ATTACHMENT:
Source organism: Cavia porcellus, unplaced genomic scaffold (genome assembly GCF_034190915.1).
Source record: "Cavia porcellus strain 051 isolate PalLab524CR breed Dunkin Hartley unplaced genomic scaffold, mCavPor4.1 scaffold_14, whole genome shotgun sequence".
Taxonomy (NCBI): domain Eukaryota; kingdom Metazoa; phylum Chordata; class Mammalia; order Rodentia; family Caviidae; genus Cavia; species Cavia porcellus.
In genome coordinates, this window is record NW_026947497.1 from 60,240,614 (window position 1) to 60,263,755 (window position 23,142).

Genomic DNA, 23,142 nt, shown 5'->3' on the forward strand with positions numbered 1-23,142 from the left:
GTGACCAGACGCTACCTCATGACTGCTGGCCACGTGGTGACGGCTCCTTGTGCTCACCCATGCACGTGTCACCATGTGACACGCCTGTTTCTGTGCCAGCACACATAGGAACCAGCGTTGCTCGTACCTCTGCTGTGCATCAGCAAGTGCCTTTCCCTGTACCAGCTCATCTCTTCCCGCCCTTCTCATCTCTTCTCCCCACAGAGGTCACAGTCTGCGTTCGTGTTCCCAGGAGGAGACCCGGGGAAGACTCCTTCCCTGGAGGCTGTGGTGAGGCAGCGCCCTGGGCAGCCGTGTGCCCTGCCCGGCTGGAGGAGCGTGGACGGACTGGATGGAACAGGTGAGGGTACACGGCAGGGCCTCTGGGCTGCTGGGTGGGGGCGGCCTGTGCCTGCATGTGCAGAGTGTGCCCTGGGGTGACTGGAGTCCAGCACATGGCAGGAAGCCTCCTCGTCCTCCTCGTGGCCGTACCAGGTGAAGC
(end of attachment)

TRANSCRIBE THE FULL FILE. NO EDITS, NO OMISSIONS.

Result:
Source organism: Cavia porcellus, unplaced genomic scaffold (genome assembly GCF_034190915.1).
Source record: "Cavia porcellus strain 051 isolate PalLab524CR breed Dunkin Hartley unplaced genomic scaffold, mCavPor4.1 scaffold_14, whole genome shotgun sequence".
Taxonomy (NCBI): domain Eukaryota; kingdom Metazoa; phylum Chordata; class Mammalia; order Rodentia; family Caviidae; genus Cavia; species Cavia porcellus.
In genome coordinates, this window is record NW_026947497.1 from 60,240,614 (window position 1) to 60,263,755 (window position 23,142).

Genomic DNA, 23,142 nt, shown 5'->3' on the forward strand with positions numbered 1-23,142 from the left:
GTGACCAGACGCTACCTCATGACTGCTGGCCACGTGGTGACGGCTCCTTGTGCTCACCCATGCACGTGTCACCATGTGACACGCCTGTTTCTGTGCCAGCACACATAGGAACCAGCGTTGCTCGTACCTCTGCTGTGCATCAGCAAGTGCCTTTCCCTGTACCAGCTCATCTCTTCCCGCCCTTCTCATCTCTTCTCCCCACAGAGGTCACAGTCTGCGTTCGTGTTCCCAGGAGGAGACCCGGGGAAGACTCCTTCCCTGGAGGCTGTGGTGAGGCAGCGCCCTGGGCAGCCGTGTGCCCTGCCCGGCTGGAGGAGCGTGGACGGACTGGATGGAACAGGTGAGGGTACACGGCAGGGCCTCTGGGCTGCTGGGTGGGGGCGGCCTGTGCCTGCATGTGCAGAGTGTGCCCTGGGGTGACTGGAGTCCAGCACATGGCAGGAAGCCTCCTCGTCCTCCTCGTGGCCGTACCAGGTGAAGC